Chants of “You can’t drink oil, keep it in the soil” filled the air Wednesday as approximately 100 students joined members of the local Chumash tribe in protest against the Dakota Access Pipeline.
Students and organizers formed a huge circle next to Storke Tower as men from the Chumash tribe spoke at length about the negative effects the proposed pipeline would have on their land and, more broadly, on relations between the Native American people and the U.S. government.
“What happens at Standing Rock sets a precedent for everywhere else,” Melissa Sevilla, one of the event organizers, said. “We are bringing people together to hopefully get Wells Fargo and other banks to divest their money from Dakota Access Pipeline.”
Dec. 1 is an International Day of Action against the Dakota Access Pipeline. Protesters say the construction of the $3.8 billion pipeline threatens the reservation of the Standing Rock Sioux tribe in Dakota and the well-being of their drinking water.
“We all know that pipelines are not as monitored as they nearly should be,” Sevilla said. She added that the pipeline poses a large threat to the Missouri river, which several million people use for drinking water and recreational purposes.
Organizers also expressed concern about the federal government moving the pipeline from the affluent community of Bismarck, North Dakota to the reservation, an act they said is “environmental racism.” One protester held a sign which read “Please free the indigenous now.”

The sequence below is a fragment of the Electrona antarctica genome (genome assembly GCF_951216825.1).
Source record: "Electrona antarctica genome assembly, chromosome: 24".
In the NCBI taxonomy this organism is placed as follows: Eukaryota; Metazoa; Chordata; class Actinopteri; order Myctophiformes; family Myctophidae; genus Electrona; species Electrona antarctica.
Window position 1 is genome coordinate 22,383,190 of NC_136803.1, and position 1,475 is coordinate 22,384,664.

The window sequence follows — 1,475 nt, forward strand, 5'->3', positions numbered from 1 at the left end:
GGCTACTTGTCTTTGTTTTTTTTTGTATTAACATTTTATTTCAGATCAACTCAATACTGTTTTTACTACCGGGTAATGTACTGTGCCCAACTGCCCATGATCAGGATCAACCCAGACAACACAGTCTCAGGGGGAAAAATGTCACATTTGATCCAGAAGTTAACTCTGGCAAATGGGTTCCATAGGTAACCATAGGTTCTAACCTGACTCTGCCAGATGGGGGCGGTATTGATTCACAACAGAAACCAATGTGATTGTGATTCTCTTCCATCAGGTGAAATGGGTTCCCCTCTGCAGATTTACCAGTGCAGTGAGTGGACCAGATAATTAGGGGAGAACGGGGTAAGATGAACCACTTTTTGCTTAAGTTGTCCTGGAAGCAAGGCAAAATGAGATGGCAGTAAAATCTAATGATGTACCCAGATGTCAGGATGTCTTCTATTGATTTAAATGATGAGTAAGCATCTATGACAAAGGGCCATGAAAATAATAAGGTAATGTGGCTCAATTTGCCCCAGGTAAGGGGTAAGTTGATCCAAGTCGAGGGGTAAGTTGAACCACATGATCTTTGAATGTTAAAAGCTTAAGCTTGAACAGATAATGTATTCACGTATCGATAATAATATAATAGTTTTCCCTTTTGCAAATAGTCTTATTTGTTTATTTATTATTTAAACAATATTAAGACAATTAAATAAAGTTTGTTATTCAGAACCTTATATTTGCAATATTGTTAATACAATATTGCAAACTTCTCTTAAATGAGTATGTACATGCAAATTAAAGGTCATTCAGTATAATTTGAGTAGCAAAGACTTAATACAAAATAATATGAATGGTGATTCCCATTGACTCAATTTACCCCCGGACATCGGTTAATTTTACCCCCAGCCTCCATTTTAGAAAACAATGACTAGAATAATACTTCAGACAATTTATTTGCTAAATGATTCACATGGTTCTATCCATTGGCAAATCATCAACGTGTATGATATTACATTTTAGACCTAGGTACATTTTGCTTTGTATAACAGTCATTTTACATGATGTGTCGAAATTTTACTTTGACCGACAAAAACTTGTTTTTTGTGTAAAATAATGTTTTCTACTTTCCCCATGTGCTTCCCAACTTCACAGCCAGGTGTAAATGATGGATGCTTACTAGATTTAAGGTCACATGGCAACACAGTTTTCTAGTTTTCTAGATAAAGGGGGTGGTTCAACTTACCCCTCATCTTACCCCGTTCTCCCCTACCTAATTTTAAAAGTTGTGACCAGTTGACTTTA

Pacomio Sun, a Chumash tribe member, said he fears a Trump administration will worsen the relationships between Native Americans and the federal government.
“Our battle and struggle to protect common resources and necessities like water will become much harder, which makes it all the more important to unite and flex our strength,” Sun said.
Sevilla also expressed solidarity for victims of the recent violence in South Dakota. The gathering concluded with a call for everyone to spread the word to friends and family and to stand behind the indigenous people in their struggle against the pipeline.
As hurried bikers rode by Storke Tower and glanced at the protest before riding away, Sun said “That’s how it feels to be an Indian. Most people hear about our suffering but don’t do anything to help us out. I urge you to be different and fight for our social justice as well.”
The Student Activist Network (SAW) is gathering donations to finance a trip to Standing Rock this week. Several members of SAW are collecting supplies and the organization hopes to meet a goal of $1,300 by Dec. 12.